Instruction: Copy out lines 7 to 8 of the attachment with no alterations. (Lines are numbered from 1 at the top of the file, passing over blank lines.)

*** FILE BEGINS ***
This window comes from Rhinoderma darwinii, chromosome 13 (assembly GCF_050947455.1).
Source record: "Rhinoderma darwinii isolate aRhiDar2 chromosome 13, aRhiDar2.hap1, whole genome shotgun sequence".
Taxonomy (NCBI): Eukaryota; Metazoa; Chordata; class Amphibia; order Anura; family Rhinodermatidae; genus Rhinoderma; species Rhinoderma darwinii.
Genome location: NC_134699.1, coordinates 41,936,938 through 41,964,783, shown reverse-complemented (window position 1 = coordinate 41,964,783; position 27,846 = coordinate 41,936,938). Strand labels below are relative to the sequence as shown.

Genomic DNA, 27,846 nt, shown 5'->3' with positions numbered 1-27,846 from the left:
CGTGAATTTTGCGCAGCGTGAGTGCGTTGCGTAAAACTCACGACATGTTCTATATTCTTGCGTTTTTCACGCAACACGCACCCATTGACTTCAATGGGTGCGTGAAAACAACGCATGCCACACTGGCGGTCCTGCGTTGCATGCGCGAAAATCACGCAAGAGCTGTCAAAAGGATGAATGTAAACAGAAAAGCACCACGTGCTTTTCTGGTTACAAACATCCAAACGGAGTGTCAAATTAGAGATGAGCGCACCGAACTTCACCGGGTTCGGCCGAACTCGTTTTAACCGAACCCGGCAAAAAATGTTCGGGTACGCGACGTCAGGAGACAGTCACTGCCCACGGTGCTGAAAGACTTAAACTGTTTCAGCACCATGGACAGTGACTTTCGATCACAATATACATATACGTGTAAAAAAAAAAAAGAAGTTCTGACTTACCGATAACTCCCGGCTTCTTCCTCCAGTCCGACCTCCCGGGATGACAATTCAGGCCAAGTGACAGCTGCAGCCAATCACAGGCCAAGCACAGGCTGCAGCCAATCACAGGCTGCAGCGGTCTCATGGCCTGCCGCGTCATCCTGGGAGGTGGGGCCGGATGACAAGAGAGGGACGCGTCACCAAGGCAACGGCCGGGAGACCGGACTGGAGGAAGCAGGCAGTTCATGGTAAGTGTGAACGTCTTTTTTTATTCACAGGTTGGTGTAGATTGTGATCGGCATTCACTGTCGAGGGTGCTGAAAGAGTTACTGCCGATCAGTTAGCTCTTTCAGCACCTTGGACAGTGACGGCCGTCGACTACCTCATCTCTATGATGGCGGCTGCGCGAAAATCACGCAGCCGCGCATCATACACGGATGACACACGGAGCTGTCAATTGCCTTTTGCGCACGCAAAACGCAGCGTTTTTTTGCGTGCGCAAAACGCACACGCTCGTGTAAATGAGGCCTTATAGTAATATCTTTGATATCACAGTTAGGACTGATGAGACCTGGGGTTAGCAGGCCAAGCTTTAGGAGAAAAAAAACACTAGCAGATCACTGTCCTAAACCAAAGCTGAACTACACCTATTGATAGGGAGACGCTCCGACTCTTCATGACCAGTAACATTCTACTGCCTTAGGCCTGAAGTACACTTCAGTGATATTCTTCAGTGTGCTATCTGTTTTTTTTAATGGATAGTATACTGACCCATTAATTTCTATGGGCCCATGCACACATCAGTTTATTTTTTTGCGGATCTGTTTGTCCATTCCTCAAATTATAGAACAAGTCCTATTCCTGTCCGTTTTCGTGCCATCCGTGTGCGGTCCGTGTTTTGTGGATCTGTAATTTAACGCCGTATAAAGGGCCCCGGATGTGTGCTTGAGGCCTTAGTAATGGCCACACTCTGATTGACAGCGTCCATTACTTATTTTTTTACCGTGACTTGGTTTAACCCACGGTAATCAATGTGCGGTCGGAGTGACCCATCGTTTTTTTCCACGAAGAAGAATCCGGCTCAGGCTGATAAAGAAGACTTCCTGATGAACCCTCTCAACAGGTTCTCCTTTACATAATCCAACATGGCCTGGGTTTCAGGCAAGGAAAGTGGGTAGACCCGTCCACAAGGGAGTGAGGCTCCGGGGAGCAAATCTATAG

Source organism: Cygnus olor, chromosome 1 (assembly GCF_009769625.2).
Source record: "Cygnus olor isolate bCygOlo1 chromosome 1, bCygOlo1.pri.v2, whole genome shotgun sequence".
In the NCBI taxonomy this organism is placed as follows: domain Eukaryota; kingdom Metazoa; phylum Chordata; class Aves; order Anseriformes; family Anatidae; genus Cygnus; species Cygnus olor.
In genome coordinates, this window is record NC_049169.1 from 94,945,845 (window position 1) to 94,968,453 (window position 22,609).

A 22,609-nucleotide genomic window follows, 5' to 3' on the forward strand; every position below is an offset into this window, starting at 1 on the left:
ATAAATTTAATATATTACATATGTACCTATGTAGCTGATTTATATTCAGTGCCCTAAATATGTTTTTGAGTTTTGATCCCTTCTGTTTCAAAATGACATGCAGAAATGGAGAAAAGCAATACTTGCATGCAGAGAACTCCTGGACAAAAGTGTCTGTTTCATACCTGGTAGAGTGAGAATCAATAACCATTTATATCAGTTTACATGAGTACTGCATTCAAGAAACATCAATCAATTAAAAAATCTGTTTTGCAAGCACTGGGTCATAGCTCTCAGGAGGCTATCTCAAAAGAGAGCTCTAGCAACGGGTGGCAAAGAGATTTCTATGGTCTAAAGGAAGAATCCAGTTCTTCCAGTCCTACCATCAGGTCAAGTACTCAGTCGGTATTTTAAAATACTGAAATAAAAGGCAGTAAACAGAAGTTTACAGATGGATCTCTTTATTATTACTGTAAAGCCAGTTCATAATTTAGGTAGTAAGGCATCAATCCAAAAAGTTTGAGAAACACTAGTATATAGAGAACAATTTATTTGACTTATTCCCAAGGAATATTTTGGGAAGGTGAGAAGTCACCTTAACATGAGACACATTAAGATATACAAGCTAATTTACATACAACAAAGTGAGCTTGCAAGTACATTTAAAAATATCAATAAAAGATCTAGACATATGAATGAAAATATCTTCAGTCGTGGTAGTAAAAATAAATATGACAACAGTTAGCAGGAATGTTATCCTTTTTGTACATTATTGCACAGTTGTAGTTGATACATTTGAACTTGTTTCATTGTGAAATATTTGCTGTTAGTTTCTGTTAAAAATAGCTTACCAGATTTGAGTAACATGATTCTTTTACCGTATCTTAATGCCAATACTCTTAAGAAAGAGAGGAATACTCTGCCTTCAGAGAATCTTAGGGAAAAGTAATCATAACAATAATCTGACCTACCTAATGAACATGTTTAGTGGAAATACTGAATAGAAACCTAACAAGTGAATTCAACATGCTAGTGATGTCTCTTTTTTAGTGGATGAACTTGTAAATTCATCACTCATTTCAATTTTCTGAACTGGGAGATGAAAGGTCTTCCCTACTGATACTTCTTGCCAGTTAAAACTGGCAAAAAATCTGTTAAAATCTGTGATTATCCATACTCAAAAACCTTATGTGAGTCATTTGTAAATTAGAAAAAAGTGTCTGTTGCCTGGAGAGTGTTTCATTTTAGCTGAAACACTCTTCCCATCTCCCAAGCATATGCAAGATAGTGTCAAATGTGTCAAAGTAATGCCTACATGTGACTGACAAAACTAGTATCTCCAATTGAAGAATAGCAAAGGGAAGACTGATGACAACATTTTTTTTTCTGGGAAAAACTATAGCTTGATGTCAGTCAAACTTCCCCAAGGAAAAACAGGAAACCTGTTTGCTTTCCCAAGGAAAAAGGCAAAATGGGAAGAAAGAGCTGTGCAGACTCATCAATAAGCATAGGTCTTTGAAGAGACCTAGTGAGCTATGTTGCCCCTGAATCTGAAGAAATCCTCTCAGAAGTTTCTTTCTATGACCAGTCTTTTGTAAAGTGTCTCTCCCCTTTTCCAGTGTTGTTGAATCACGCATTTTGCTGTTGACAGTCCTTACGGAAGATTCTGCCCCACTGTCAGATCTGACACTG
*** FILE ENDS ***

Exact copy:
Source organism: Cygnus olor, chromosome 1 (assembly GCF_009769625.2).
Source record: "Cygnus olor isolate bCygOlo1 chromosome 1, bCygOlo1.pri.v2, whole genome shotgun sequence".